Larceny 19,987 3.26
Vehicle theft 1,728 0.28

Carnegie Foundation Classification

Research Universities (very high research activity)
UndergraduateArts & sciences focus, high graduate coexistence
GraduateComprehensive doctoral with medical/veterinary
Undergraduate PopulationFull-time four-year, more selective, lower transfer-in
EnrollmentMajority undergraduate
Size & SettingLarge four-year, highly residential

General Characteristics

Title IV EligibilityParticipates in Title IV federal financial aid programs
Highest offeringDoctoral degree
Calendar SystemSemester
Years of college work requiredN/A
Variable Tuition
Religious AffiliationN/A
Congressional District4705

Special Learning Opportunities

Distance LearningN/A
ROTC — Army / Navy / Air Force  —   /   / 
Study Abroad
Weekend College
Teacher Certification

Student Tuition Costs and Fees


Ranks 46th for total cost of attendance
  In District In State Out of State
Effective as of 2014-09-19
FT Undergraduate Tuition $41,928 $41,928 $41,928
FT Undergraduate Required Fees $1,050 $1,050 $1,050
PT Undergraduate per Credit Hour $1,747 $1,747 $1,747
FT Graduate Tuition $41,928 $41,928 $41,928
FT Graduate Required Fees $414 $414 $414
PT Graduate per Credit Hour $1,747 $1,747 $1,747
Total Cost of Attendance — On-Campus $61,112 $61,112 $61,112
Total Cost of Attendance — Off-Campus w/out Family $44,348 $44,348 $44,348
Total Cost of Attendance — Off-Campus with Family $44,348 $44,348 $44,348

Student Tuition Costs for Professional Fields

  In State Out of State
Effective as of 2014-09-19
Medical Degree — Tuition $44,030 $44,030
Medical Degree — Required Fees $1,091 $1,091
Law Degree — Tuition $47,746 $47,746
Law Degree — Required Fees $414 $414

Student Tuition Cost History and Trends

Prior year cost comparison
  In District In State Out of State
Published Tuition & Fees $41,332 $42,118 $41,332 $42,118 $41,332 $42,118
  Cost (regardless of residency)
Effective as of 2014-09-19
Books & Supplies $1,344 $1,370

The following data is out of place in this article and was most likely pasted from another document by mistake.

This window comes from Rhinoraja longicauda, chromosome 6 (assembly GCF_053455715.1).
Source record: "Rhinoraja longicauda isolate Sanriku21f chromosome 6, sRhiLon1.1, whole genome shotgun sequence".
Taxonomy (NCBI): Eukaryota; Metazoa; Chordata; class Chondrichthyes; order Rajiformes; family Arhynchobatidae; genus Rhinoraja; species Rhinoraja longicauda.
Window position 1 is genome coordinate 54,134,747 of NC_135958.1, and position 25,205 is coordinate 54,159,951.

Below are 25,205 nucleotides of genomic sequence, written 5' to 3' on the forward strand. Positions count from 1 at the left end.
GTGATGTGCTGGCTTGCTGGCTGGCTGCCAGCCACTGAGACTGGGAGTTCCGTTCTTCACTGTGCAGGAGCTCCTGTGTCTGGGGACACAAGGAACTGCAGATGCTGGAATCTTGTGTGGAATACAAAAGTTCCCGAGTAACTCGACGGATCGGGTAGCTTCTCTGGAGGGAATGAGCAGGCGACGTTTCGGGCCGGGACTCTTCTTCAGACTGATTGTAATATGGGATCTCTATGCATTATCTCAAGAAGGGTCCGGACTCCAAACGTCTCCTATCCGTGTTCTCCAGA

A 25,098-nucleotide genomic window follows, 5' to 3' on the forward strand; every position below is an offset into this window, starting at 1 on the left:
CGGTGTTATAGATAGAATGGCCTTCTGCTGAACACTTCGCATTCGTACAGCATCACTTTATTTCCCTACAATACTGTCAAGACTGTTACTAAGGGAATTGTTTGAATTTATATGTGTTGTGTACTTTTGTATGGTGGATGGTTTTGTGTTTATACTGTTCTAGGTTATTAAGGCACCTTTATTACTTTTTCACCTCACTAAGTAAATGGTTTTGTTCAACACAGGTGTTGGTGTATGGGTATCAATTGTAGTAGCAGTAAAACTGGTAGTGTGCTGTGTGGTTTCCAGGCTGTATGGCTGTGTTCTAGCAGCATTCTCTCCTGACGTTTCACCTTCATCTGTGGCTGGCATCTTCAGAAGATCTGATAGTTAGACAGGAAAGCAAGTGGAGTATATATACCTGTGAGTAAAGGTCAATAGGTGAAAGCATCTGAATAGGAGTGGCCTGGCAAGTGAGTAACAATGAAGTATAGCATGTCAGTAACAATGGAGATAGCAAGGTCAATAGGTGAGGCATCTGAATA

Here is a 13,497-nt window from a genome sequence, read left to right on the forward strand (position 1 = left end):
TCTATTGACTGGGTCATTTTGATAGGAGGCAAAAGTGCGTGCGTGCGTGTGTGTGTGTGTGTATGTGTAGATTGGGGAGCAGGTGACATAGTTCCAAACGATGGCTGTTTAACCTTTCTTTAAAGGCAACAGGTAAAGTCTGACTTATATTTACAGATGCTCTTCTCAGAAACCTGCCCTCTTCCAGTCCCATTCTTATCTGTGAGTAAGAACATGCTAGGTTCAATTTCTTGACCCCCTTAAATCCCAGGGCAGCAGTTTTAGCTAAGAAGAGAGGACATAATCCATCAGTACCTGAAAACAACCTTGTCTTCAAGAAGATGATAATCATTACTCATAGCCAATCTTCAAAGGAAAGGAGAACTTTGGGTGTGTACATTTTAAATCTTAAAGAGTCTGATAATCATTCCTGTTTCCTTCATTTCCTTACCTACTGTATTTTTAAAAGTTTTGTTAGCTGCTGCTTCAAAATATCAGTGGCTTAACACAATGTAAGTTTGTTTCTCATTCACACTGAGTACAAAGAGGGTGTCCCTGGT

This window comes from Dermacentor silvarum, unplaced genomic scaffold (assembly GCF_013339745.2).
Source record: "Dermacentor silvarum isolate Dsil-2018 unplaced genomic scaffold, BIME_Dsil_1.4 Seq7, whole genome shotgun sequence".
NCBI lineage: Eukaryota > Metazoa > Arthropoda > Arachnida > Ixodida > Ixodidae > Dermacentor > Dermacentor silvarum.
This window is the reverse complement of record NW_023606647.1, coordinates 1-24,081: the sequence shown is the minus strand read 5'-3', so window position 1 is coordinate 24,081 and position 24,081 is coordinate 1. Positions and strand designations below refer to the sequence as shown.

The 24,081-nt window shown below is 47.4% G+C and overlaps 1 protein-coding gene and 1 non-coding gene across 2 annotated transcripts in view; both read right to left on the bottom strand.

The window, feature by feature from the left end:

On-Campus – Room & Board $13,560 $13,818
On-Campus – Other Expenses $2,318 $2,584
Off-Campus w/out Family – Room & Board N/A(N/C)
Off-Campus w/out Family – Other Expenses N/A(N/C)
Off-Campus with Family – Room & Board N/A(N/C)

Admission Details

Effective as of 2014-09-19
Application Fee RequiredN/A
Undergraduate Application Fee$50
Graduate Application FeeN/A
First Professional Application FeeN/A
Applicants 31,099 (13,699 male / 17,400 female)
Admitted 3,963 (2,054 male / 1,909 female)
Admission rate 13%
First-time Enrollment 1,613 (784 male / 829 female)
FT Enrollment 1,613 (784 male / 829 female)
PT Enrollment N/A (N/A male / N/A female)
Total Enrollment12,757

Admission Criteria

 = Required,   = Recommended,   = Neither required nor recommended
Open Admissions
Secondary School GPA / Rank / Record  /   / 
College Prep. Completion
Recommendations
Formal competency demo
Admission test scores
TOEFL
Other testsN/A

Admission Credits Accepted

Dual Credit
Life Experience
Advanced Placement (AP)

Athletics - Association Memberships

Sports / Athletic Conference Memberships NCAA
NCAA Football Conference Southeastern Conference
NCAA Basketball Conference Southeastern Conference
NCAA Baseball Conference Southeastern Conference
NCAA Track & Field Conference Southeastern Conference

ACT Test Admission

23rd for 75pctl scores
Applicants submitting ACT results 62%
Verbal scores (25/75 %ile) 32 / 35
Math scores (25/75 %ile) 30 / 35